The Multidisciplinary Digital Publishing Institute (MDPI) published an article with the contribution of Mr Giovanni Affinita on the study and application of more lightweight materials to the car parts that you are also working on. And the good news is that more lightweight components can be increasingly performing. Here is how.
6:30Pm: the time when offices start to become empty. One of my favourite moments.
I hear the “goodbyes” of those who are about to leave the office and the replies of those who stay on to finish something.
Often, I stay until silence takes its place at the office and slowly sets in without asking for permission. I am happy to share those moments with it and I feel that I can collect my thoughts and finally see the results of the day’s work.
And some time ago, on one of these evenings, in that time of calm and peacefulness (when you can put the usual worries on hold – as you know, there are always some) I received an email that I had been waiting for for a long time.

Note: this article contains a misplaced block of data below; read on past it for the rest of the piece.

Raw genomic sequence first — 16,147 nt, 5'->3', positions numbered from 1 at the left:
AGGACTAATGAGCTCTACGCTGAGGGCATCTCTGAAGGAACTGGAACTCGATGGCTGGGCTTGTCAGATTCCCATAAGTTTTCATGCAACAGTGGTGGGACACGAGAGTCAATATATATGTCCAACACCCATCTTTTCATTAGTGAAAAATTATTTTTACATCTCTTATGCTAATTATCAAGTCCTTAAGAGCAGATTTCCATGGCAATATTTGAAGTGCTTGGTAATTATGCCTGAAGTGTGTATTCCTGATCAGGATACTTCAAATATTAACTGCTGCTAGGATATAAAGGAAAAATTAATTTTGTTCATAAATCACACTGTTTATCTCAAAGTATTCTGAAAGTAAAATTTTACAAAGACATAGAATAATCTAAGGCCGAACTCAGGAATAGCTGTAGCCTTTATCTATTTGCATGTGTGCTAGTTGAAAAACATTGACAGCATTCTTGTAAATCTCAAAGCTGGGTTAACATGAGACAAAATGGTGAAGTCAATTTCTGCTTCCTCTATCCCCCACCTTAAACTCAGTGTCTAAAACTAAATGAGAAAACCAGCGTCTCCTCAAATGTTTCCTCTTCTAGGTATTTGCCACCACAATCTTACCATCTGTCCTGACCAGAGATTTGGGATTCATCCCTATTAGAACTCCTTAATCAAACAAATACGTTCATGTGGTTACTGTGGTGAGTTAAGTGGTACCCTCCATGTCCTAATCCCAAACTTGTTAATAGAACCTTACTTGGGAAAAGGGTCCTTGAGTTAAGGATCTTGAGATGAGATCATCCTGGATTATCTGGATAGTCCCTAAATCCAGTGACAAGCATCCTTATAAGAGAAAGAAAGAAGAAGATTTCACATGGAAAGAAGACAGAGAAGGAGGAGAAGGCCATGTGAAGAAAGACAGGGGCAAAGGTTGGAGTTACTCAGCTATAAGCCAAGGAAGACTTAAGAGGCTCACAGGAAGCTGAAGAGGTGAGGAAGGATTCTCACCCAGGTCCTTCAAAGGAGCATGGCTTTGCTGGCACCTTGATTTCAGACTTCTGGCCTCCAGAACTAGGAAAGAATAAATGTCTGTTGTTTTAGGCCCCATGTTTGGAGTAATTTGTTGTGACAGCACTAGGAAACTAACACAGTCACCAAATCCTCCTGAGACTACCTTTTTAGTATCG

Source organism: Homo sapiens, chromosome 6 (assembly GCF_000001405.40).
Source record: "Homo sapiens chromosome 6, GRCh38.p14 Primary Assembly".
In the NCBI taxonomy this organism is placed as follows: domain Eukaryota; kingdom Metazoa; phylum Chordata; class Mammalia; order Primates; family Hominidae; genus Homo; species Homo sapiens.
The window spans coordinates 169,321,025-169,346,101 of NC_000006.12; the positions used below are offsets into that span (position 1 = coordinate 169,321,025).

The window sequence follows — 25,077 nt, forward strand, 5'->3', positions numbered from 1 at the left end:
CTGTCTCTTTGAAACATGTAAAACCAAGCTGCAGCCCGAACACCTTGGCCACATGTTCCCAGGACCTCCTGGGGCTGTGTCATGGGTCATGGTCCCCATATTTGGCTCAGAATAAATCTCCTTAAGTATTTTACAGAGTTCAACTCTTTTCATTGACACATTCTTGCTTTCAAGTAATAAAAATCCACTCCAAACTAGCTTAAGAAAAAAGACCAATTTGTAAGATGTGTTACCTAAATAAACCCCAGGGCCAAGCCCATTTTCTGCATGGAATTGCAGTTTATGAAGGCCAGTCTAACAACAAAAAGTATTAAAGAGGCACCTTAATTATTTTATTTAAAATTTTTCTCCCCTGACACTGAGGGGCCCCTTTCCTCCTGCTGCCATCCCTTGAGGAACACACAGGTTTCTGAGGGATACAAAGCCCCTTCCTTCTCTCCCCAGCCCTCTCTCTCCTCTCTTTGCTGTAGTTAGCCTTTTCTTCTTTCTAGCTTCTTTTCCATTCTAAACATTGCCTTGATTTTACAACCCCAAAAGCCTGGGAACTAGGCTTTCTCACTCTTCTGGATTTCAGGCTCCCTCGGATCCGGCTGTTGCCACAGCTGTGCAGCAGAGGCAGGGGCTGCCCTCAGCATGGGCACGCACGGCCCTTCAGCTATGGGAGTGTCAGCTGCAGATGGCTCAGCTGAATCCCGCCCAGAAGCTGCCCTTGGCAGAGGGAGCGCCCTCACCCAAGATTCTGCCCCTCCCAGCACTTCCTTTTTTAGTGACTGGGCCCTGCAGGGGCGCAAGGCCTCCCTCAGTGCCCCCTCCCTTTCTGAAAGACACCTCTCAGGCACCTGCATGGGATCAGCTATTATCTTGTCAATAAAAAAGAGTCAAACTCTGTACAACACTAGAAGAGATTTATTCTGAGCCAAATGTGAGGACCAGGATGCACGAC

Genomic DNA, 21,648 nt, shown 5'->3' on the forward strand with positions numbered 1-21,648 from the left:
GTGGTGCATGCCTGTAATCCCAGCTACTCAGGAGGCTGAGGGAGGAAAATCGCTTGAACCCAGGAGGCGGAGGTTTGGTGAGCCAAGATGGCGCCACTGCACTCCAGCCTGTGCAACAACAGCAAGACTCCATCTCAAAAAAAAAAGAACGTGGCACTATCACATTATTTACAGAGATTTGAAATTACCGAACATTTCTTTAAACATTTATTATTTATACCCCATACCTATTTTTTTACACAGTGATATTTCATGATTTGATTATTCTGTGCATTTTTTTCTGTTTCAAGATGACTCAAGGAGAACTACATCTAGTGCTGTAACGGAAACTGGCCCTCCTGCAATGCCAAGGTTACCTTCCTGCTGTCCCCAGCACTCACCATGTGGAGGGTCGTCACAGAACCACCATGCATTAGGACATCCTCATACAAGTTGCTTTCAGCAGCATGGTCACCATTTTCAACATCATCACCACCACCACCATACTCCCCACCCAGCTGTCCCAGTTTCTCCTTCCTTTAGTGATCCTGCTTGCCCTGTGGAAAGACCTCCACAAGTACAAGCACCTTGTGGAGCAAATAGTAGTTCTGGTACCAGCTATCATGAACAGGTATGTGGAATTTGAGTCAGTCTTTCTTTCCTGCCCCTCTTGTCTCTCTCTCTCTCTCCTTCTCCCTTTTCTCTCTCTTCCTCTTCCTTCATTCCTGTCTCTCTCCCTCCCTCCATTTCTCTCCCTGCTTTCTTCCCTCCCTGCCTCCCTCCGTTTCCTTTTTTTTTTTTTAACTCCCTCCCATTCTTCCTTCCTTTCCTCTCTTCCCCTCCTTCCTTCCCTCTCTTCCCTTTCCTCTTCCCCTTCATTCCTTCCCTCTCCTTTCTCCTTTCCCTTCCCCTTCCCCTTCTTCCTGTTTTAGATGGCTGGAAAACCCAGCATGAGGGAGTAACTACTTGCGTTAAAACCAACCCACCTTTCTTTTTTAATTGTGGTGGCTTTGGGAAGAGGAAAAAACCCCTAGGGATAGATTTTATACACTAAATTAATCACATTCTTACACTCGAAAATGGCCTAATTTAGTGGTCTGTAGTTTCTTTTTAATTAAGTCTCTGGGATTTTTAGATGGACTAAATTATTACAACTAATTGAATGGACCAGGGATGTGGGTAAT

It was about something so special for me that I did not even dare thinking about it and, in a way, I put it to the side in a corner of my mind.
I am very proud to inform you that the Multidisciplinary Digital Publishing Institute (MDPI) published an article by us with the title: Lightweight High-Performance Polymer Composite for Automotive Applications, written with the contributions of Ms Valentina Volpe, Ms Sofia Lanzillo, Mr Beniamino Villacci, Mr Innocenzo Macchiarolo and Mr Roberto Pantani of the University of Salerno.
I am very happy because it is a science journal that specialises in research in many domains of application: chemistry, physical chemistry, materials science etc.
But I’m sure you’ve heard about it already.
In particular, being able to talk about what we are doing at SAPA from a technical and specialised point of view, for me is further proof that we are carrying out some valuable research at global level – it is an important acknowledgement for someone like us who decided to invest in innovation.